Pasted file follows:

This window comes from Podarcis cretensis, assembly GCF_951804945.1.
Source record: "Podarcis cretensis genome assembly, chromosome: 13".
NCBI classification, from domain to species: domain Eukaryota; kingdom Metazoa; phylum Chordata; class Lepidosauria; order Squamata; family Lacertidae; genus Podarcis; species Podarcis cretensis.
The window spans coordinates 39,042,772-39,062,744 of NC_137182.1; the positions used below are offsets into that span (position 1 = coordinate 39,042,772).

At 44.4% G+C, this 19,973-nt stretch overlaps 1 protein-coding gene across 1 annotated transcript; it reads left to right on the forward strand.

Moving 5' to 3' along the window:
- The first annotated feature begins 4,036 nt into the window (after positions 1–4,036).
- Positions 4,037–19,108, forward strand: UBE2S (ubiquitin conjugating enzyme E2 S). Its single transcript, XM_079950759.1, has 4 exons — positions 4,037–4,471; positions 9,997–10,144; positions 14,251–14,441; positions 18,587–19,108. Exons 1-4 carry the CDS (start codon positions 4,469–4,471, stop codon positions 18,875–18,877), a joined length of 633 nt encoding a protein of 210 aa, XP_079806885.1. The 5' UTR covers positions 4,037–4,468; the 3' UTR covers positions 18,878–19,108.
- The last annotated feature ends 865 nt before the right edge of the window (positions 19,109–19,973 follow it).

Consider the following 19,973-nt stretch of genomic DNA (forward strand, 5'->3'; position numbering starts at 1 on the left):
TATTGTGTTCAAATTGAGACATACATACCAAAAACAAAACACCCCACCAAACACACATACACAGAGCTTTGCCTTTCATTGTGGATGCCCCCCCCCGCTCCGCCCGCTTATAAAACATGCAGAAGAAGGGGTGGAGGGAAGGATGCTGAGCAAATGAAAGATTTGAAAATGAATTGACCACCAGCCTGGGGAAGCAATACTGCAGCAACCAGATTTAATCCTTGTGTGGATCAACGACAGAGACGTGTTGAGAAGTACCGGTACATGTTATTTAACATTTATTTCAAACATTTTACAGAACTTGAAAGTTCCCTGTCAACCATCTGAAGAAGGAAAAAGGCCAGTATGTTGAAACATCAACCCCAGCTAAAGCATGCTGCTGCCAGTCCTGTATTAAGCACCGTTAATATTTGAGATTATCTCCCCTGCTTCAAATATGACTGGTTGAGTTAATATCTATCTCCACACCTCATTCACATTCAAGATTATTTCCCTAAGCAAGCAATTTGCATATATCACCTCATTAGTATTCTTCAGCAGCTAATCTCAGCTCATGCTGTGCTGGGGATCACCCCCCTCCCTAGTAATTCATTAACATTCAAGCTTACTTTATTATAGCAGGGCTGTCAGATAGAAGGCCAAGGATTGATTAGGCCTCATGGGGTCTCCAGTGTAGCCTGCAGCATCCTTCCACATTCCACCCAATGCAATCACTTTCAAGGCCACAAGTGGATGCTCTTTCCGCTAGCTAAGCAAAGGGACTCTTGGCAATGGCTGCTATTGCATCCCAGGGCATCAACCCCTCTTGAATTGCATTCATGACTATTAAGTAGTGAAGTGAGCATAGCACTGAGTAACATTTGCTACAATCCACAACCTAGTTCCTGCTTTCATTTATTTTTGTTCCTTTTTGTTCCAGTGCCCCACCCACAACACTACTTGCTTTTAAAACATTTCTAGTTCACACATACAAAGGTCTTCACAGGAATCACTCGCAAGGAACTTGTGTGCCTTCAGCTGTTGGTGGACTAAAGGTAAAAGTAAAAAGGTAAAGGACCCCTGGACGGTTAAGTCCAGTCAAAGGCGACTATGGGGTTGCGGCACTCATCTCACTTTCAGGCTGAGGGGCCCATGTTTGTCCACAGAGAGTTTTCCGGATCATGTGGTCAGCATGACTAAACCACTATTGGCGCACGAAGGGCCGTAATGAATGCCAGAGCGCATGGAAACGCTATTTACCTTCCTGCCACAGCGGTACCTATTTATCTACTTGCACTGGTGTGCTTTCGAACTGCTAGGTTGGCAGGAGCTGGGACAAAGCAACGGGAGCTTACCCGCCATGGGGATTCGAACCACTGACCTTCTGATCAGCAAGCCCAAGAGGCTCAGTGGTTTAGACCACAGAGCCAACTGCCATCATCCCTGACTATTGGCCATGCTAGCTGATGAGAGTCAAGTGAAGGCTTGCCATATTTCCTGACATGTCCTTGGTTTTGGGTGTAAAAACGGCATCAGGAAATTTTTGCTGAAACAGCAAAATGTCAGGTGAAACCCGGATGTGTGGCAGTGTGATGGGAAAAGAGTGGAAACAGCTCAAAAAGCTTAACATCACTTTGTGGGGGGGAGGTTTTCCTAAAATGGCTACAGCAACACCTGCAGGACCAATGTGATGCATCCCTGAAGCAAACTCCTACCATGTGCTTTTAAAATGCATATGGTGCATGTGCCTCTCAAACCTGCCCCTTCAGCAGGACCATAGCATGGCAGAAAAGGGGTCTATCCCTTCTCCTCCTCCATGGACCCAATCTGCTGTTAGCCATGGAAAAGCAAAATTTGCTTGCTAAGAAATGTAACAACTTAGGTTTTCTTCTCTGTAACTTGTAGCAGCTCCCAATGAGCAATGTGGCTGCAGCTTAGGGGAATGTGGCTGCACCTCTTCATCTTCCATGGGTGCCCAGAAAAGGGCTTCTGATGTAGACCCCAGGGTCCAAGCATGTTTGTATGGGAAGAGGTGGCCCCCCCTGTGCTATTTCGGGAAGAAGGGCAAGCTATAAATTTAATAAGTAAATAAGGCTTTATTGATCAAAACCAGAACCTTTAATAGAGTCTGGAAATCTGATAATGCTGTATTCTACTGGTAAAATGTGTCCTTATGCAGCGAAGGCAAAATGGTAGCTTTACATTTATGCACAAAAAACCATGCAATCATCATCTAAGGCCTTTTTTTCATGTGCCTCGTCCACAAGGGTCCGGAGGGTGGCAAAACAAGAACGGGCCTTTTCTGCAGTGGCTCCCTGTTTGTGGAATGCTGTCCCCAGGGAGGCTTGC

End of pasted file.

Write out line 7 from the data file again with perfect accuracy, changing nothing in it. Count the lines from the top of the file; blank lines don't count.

- The first annotated feature begins 4,036 nt into the window (after positions 1–4,036).